The same can’t be said for I Can’t Stop Loving You. Whereas the song was given a country flavour in the short jam session at the Memphis sessions earlier in the year, here it is given a full work-out and becomes a show-stopper, with a much more thought-out arrangement than many of the live versions of Elvis’s own hits. Elvis’s vocal is both sincere and playful and the big finish is stunning, even if the cut-in of an audience member screaming is unnecessary and distracting.
Elvis romps through the r&b classic My Babe, using the song as a vehicle to show off his stronger vocal abilities. A second version of the number was released in 1980, and this uses slightly different orchestration, but Elvis’s vocal isn’t as strong or controlled here, although it is always nice to hear the different arrangement, and fascinating that Elvis was still toying with his act this late in the engagment.
The medley of Mystery Train and Tiger Man is given a typically self-mocking introduction in which Elvis talks about the sound he had in the early days. The sound here is brought up-to-date, though, with an arrangement that rocks like hell and features some great work from Ronnie Tutt on drums, with his riffs effectively punctuating Elvis’s vocals on Tiger Man. The medley is, alongside Suspicious Minds, the highlight of the live album.
The recent Bee Gees hit Words gets a relatively perfunctory run-through. Elvis’s vocal is sincere and committed, but the arrangement would be slightly modified for the Vegas season a year later, and those performances seem to have a bit more substance.
In the Ghetto doesn’t have the same impact in a live setting that it did in the studio. The arrangement is beefier, and something is lost. Elvis’s voice isn’t in such good shape here either, and he appears to be struggling with the low notes, with them having heavy vibrato and often threatening to go out of tune. The biggest problem, though, is that Elvis hadn’t found a way to translate the intimate sound of the studio recording on to the concert stage, and this was something that would appear to cause him issues during the next eight years. The ballads that made their way into the live act were, for the most past, ones with big arrangements and big choruses, which could be delivered with an impact during the live performances. More fragile songs from the 1970s, such as I’m Leavin’ and Until It’s Time For You To Go were, like In the Ghetto, “beefed up” when sung in Vegas or on tour. Elvis could have done with a short section in each show where the arrangements were stripped back to just him and a couple of musicians. This would have resulted in some light and shade during the performance as well as giving an appropriate setting for Elvis to sing some of the quieter moments from his back-catalogue, whether hits such as Loving You and Don’t, or album tracks from the 1970s such as I Miss You or For Lovin’ Me.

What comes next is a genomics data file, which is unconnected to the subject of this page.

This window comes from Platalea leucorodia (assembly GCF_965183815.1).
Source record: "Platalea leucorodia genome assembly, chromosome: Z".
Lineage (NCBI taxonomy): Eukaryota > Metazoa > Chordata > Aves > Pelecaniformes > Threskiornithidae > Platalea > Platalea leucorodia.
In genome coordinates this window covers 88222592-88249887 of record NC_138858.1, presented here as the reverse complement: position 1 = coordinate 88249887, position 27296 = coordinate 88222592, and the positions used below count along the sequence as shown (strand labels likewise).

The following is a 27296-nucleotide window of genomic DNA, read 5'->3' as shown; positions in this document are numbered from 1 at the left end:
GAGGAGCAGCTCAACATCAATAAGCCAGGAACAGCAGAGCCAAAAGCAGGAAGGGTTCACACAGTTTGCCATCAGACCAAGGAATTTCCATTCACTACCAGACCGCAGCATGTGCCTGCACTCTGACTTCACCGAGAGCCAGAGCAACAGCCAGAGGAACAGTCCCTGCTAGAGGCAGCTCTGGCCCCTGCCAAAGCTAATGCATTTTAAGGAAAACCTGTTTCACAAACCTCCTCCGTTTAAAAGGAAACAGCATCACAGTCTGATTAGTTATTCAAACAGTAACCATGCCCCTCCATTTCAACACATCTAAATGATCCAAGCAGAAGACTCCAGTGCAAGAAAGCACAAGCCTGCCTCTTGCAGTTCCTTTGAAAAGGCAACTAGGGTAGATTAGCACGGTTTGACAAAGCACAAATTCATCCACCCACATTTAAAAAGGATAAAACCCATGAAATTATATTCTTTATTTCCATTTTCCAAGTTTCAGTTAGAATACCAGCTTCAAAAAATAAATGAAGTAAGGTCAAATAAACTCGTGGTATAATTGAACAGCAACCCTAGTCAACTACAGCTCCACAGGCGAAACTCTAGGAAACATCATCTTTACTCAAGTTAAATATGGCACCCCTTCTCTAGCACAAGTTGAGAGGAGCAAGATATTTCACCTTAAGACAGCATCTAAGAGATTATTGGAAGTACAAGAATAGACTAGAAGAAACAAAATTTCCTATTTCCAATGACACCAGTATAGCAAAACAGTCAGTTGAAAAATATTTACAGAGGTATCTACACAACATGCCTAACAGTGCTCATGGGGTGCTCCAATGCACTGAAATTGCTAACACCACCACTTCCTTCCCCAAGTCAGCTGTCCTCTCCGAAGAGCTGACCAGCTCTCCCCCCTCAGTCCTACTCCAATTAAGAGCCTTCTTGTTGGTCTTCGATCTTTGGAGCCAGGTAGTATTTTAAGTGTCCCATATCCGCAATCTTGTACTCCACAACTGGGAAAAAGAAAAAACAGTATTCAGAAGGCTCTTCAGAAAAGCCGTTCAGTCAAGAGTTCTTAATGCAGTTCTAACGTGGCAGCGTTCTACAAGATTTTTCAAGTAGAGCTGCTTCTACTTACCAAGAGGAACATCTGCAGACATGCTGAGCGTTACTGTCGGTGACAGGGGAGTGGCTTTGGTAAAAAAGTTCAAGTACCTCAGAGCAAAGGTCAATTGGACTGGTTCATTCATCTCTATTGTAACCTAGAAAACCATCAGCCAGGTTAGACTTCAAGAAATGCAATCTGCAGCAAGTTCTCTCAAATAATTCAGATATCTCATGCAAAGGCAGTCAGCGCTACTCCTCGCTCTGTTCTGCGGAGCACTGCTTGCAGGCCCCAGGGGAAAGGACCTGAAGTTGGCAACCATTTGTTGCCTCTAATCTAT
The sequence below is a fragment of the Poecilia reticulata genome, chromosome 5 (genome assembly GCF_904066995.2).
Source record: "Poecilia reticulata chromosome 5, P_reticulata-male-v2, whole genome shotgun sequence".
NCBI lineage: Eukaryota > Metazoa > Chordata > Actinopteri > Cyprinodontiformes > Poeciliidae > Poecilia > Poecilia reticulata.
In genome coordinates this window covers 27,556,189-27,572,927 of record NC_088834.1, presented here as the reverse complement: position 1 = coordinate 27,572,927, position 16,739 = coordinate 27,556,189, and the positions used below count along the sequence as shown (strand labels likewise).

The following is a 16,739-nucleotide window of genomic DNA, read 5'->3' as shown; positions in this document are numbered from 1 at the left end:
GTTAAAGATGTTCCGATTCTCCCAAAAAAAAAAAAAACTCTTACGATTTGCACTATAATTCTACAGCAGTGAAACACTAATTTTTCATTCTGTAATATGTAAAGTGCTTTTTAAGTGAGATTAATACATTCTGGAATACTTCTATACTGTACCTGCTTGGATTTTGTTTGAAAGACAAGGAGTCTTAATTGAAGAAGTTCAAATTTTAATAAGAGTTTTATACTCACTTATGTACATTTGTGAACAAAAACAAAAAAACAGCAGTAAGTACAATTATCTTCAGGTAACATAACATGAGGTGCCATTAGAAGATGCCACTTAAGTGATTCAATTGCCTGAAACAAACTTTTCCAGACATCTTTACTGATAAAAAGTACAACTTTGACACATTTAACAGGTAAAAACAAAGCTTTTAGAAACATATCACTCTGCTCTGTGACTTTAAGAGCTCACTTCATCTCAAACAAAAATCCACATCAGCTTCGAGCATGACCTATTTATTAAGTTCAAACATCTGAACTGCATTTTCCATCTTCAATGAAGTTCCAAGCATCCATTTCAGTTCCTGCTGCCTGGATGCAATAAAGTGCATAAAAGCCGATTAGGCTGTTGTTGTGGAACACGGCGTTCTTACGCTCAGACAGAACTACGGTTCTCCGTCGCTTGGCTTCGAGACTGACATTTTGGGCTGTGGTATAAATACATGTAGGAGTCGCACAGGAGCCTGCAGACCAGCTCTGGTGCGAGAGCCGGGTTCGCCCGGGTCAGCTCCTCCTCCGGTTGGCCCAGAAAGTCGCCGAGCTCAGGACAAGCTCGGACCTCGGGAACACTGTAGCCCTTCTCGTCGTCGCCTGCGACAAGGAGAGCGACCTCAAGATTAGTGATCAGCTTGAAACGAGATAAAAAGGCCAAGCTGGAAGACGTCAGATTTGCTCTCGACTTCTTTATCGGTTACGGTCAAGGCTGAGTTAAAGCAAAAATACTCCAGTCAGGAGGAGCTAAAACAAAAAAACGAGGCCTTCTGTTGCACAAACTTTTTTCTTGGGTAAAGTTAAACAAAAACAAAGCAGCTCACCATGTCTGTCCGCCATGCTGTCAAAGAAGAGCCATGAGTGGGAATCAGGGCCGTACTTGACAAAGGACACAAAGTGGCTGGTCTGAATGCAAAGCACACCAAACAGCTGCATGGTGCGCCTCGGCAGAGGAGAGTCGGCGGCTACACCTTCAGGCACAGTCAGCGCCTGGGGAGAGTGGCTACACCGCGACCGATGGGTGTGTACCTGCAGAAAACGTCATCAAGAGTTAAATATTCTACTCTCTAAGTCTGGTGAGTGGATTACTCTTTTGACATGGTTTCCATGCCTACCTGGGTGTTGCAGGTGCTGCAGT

The highlight of the original album and the Vegas season in general is Suspicious Minds. This was Elvis’s latest single at the time, and he turns it into a showstopper that lasts over seven minutes. Again, this lacks some of the vocal subtleties of the studio version, but here it doesn’t matter, as Elvis starts the number relatively sedately and then slowly but surely works it up into a frenzy over its mammoth running time. This should be tedious, but it works superbly, and the excitement of the stage performance transfers surprisingly well to record.
The original album ended, as did the shows, with Can’t Help Falling in Love. Taken at a faster pace than both the original studio recording and that used in the previous year’s TV special, the track becomes a closing credits theme song rather than receiving a fully committed performance. Soon it would take on a new meaning, as Elvis would use the number in the vast majority of his live shows for the next eight years, and it would signal to the audience that their time with their hero was all but over.
The live section of the double album resulted in Elvis getting some of the best reviews of his career. Don Heckman in the New York Times wrote that “the rhythmic surge is the same and peculiarly appropriate mix of Presley’s country twang with the rolling syllables of black blues still scorches the ear – what was successful a decade and a half ago is successful today.” Variety stated the live set is “packed with performer and audience excitement that explain the singer’s title as king of rock ‘n’ roll. His vocals and poise are in top shape, and although he does considerable material over 10 years old, the backup updates the music.” Robert Hilburn simply called the live album “the best thing Presley has done on record in years…Presley [demonstrates] the restless, unconventional vocal style that made him rock’s most important and most influential male singer.”
Two more songs from this Vegas season were issued in 1970 on the album On Stage, primarily recorded in February 1970. Runaway, a cover of the Del Shannon hit, receives a fine performance from Elvis, who gives the song a slightly harder edge than Shannon. Years later, another performance was released, this time on a night when Shannon was in the audience. It’s a nice moment when Elvis introduces him from the stage, and it’s a shame that it wasn’t this version that was released back in 1970.
The other song from 1969 on the On Stage LP is a rather bland take on The Beatles’ Yesterday. It was originally performed with the “na na na” refrain of Hey Jude tagged on the end, but this is omitted on the original release. It is a pleasant enough rendition, but the arrangement is uninspired to say the least.